14 February 2016

The Chogoria Pattern

“We are out of vitamin K?...and streptomycin?” “Yes, but her family can go try to find it at a pharmacy in Nairobi.” The Intern called Mugao, our team’s nucleus, explained the stock-out. “You know, they say that in places without many facilities, God works harder.”

It is amazing how quickly life circumstances can change in two weeks. I was dropped at my flat on the PCEA Chogoria Hospital grounds just 12 days ago. It was mid-afternoon and I needed to plan for dinner. That requires cooking. Which requires utensils. And a stove. And food. All of which require shopping. You get the point.

Meticulous planning simply cannot prepare you for some things. Fortunately, my transition into life in Chogoria has been eased by the guidance and generosity of many key people. Leonard, the hospital staffer who does the work of three people, along with his staff that look after housing, helped fix leaks and ensure my kitchen was equipped with essentials like plates, bowls, and a coffee cup. The Webbers, a long-term missionary family with three of the cutest kids under the age of five, recently in from Uganda, welcomed me with dinner last weekend and a tense game of Ticket to Ride. The three international NGO staff have helped with critical local intel and sorting out a water filter. After multiple failed shopping attempts in Nairobi by others, Dr. Yulu (one of the residents) returned from Meru a hero yesterday with a modem to get me online at my flat! And finally, Mrs. Ritchie, our program director’s wife, the physical therapist, homeschool teacher, and mother of six, greeted me within an hour of arrival and helped me with everything from my first two dinners to a coffee pot to key introductions around town to a block of cheddar cheese.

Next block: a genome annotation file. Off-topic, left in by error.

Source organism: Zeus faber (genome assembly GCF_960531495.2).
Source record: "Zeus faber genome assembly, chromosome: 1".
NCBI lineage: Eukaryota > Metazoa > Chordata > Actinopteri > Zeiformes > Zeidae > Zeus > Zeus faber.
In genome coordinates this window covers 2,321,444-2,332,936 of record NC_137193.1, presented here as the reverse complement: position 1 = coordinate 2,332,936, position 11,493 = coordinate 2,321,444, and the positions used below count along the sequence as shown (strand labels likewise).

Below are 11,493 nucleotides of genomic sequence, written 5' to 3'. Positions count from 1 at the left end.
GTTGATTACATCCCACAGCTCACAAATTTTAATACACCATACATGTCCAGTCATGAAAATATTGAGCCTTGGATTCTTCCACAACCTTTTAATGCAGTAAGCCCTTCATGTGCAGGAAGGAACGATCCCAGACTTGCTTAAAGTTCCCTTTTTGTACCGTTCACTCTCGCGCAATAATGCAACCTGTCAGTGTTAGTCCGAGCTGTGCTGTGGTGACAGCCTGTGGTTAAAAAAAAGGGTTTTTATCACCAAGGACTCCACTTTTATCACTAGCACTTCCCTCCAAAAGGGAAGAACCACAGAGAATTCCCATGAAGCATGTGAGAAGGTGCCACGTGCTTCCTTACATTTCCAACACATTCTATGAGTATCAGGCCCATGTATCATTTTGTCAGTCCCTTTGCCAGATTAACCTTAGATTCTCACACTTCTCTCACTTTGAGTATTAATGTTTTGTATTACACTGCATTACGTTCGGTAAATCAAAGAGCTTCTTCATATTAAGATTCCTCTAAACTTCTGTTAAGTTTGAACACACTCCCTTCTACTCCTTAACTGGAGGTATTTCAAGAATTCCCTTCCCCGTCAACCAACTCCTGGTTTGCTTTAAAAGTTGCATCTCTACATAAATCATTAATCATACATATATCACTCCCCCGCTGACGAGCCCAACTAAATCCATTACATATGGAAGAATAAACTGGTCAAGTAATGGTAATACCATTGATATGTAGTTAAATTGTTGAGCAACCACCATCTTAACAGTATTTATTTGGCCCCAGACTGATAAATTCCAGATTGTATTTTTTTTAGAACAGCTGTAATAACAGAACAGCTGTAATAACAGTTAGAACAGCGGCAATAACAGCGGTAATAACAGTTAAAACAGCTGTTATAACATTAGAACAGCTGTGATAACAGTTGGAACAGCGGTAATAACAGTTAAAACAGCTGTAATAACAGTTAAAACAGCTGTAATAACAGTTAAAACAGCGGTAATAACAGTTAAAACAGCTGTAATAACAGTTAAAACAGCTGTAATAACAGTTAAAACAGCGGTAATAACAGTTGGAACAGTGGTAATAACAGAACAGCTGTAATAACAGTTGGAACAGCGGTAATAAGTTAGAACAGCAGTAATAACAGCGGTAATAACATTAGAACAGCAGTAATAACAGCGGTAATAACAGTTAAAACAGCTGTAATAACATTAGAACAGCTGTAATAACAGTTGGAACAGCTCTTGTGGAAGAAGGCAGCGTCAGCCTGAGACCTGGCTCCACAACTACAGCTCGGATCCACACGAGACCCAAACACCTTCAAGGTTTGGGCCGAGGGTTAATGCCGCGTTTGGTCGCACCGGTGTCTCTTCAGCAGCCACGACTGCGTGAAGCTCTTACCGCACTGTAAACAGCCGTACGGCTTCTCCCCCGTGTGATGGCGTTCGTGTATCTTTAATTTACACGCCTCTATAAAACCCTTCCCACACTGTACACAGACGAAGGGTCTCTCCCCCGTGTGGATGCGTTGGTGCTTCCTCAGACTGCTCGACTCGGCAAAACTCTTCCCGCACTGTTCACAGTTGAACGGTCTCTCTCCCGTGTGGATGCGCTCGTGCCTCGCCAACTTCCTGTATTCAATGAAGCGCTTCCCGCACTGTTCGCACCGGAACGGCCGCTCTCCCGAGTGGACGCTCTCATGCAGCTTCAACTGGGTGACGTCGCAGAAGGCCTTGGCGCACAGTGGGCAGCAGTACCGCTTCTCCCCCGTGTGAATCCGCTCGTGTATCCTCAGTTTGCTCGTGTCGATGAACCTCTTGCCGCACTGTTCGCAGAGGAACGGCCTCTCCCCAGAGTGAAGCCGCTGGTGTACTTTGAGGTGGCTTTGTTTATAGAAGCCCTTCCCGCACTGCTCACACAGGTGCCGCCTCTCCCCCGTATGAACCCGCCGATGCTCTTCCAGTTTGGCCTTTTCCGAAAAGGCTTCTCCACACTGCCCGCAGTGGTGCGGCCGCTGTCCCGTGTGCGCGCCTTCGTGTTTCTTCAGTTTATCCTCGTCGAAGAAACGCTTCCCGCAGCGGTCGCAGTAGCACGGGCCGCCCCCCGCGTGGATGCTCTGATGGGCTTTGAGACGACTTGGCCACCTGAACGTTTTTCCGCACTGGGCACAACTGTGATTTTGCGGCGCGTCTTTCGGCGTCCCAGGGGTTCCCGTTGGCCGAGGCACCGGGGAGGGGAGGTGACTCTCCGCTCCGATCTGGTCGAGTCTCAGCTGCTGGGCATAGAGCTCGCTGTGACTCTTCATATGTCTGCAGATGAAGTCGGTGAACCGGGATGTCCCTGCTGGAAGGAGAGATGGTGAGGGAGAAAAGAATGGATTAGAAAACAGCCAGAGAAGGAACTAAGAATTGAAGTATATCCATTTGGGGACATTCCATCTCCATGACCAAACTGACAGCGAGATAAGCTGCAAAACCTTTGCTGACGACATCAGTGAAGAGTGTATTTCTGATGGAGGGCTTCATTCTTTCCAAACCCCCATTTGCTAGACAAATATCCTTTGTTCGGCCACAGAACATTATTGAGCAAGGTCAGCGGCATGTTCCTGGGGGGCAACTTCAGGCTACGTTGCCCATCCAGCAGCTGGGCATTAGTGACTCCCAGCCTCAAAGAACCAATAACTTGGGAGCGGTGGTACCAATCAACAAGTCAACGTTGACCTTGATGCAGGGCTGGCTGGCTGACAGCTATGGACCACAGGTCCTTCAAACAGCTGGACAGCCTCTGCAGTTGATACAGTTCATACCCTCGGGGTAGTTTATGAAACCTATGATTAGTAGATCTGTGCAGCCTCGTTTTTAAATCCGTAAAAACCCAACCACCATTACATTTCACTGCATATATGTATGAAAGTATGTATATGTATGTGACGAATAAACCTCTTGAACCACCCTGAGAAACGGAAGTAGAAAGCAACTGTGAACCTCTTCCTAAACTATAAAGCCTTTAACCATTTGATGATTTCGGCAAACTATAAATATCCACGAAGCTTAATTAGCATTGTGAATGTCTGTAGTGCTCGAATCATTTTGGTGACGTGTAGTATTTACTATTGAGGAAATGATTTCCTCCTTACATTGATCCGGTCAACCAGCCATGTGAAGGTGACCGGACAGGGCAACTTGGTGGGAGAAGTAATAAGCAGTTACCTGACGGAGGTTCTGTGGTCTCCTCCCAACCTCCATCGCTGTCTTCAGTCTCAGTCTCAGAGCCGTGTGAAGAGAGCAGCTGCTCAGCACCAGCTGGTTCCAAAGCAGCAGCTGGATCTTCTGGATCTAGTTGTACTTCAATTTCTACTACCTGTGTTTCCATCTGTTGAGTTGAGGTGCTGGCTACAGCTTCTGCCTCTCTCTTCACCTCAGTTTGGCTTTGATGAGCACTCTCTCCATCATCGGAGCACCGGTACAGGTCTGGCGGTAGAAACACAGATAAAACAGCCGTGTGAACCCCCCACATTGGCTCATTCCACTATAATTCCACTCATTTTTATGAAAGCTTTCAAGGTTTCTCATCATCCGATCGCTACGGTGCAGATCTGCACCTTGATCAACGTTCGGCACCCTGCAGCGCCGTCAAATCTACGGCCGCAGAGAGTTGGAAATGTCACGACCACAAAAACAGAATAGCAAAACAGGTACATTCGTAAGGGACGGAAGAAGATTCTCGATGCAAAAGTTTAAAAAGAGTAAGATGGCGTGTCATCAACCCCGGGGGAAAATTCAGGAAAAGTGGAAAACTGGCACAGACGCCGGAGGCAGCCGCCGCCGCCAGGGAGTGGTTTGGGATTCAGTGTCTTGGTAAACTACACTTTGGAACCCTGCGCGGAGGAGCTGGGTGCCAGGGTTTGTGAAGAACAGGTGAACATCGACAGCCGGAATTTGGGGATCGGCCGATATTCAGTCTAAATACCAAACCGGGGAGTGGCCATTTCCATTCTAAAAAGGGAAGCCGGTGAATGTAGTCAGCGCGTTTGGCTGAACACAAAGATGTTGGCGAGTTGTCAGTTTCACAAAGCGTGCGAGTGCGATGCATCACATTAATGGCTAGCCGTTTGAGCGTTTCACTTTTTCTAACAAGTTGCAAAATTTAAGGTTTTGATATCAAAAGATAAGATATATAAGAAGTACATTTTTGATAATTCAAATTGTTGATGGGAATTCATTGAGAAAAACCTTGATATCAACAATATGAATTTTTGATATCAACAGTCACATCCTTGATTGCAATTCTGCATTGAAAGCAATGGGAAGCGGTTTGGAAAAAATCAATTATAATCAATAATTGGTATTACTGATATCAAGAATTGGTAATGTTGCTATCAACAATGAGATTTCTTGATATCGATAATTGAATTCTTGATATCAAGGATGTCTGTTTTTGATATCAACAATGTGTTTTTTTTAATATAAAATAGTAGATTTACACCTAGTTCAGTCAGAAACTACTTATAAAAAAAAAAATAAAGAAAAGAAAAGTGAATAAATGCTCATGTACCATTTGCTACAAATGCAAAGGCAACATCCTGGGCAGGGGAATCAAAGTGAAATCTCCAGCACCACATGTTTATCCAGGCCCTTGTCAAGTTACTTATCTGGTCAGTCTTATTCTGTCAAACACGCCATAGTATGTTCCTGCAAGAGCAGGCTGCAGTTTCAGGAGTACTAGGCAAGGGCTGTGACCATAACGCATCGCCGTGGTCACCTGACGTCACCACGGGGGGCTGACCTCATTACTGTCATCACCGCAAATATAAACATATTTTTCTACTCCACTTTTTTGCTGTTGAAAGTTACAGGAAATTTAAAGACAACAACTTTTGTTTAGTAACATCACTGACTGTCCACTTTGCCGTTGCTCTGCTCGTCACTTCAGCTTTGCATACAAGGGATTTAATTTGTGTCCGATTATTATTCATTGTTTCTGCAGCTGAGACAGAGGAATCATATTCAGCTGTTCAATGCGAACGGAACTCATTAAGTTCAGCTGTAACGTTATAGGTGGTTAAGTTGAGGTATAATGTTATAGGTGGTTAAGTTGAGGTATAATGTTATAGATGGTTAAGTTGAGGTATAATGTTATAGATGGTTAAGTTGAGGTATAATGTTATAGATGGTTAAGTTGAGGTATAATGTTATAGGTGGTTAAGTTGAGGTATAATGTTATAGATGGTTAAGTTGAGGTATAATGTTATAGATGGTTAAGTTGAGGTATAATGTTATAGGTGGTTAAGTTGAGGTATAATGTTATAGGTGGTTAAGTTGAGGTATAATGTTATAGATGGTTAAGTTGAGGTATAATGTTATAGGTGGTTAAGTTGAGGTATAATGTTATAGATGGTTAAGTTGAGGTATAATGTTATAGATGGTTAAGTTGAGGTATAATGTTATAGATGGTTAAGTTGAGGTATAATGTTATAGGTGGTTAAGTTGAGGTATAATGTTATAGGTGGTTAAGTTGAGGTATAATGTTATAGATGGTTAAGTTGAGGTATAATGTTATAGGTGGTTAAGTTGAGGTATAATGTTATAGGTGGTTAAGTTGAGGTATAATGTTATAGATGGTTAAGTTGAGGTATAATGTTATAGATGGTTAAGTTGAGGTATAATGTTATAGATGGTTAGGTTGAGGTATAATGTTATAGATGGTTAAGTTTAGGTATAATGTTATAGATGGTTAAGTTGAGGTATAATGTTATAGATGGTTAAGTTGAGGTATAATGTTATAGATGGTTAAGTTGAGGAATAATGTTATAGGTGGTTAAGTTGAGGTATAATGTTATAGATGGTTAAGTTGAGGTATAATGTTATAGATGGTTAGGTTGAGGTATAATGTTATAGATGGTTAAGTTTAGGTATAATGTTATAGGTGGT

My flat was renovated and painted in anticipation of my arrival. I am getting into the routine of buying fresh vegetables and fruits in the markets, finding zucchini, green peppers, tomatoes, mango, and apples, and cooking in the evenings. My new housekeeper came Friday and worked especially hard on the first deep clean. She is also helping me with washing and chopping vegetables in addition to laundry. She laughed at my lack of cleaning supplies, but is helping me provision to this end.

News of the drug stock-out came during rounds in the adult female medical ward. The day starts with breakfast and coffee on my back porch, enhanced by the daily sounds of over a hundred serenading secondary school girl voices coming from their four-story complex just over the hedge at 7:30 a.m.  Then, lecture at 8 a.m. with all Interns, clinical officers (CO), residents, and consultants. After my introduction on Day 1, we hit rounds. There are usually roughly 50 adult inpatients on the medicine service, and thus they have split into two teams, each led by a Medical Officer (MO) Intern. One team has a Physician Assistant from the States, Derek (father Webber), and Dr. Ikunda the CMO of the hospital. My team has the Burundian Dr. Boaz, one of the two Family Medicine residents, and me as the consultant (attending). Rounding on roughly 25 patients can take until 12:30 or 1 p.m., but rounding on the entire 56-patient service, as my team did last Saturday, can take longer despite the earlier start. Supposedly our service is a bit busier this week thanks to transfers from the public hospital down the road in Chuka where the nurses have been on strike since Monday.

Our service has patients with pulmonary tuberculosis (TB), AIDS, cryptococcal meningitis, extrapulmonary TB including meningitis and pericarditis, uncontrolled diabetes or hypertension, congestive heart failure, rheumatic heart disease, nephrotic syndrome, and substance abuse including a suicide attempt with pesticide. It feels like our team averages one or two deaths per day. This occurs without the flurry of a Code Blue, without commotion. The patient is physically gone from their bed the following morning.